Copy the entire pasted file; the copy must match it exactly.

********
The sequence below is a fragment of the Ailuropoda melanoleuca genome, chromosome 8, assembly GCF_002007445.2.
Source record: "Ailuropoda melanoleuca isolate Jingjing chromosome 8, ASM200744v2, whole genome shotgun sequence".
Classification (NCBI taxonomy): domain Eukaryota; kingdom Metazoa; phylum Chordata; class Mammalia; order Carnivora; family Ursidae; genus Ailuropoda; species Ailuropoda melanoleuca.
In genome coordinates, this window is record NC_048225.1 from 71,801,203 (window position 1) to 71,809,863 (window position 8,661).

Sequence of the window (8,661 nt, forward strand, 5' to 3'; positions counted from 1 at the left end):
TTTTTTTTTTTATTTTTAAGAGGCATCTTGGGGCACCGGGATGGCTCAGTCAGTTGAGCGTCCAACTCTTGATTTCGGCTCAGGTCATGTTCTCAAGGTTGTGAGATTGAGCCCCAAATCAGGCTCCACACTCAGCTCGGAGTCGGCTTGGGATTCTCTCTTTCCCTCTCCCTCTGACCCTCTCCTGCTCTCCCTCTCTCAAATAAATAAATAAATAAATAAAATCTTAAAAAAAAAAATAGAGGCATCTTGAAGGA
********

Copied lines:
The sequence below is a fragment of the Ailuropoda melanoleuca genome, chromosome 8, assembly GCF_002007445.2.
Source record: "Ailuropoda melanoleuca isolate Jingjing chromosome 8, ASM200744v2, whole genome shotgun sequence".
Classification (NCBI taxonomy): domain Eukaryota; kingdom Metazoa; phylum Chordata; class Mammalia; order Carnivora; family Ursidae; genus Ailuropoda; species Ailuropoda melanoleuca.
In genome coordinates, this window is record NC_048225.1 from 71,801,203 (window position 1) to 71,809,863 (window position 8,661).

Sequence of the window (8,661 nt, forward strand, 5' to 3'; positions counted from 1 at the left end):
TTTTTTTTTTTATTTTTAAGAGGCATCTTGGGGCACCGGGATGGCTCAGTCAGTTGAGCGTCCAACTCTTGATTTCGGCTCAGGTCATGTTCTCAAGGTTGTGAGATTGAGCCCCAAATCAGGCTCCACACTCAGCTCGGAGTCGGCTTGGGATTCTCTCTTTCCCTCTCCCTCTGACCCTCTCCTGCTCTCCCTCTCTCAAATAAATAAATAAATAAATAAAATCTTAAAAAAAAAAATAGAGGCATCTTGAAGGA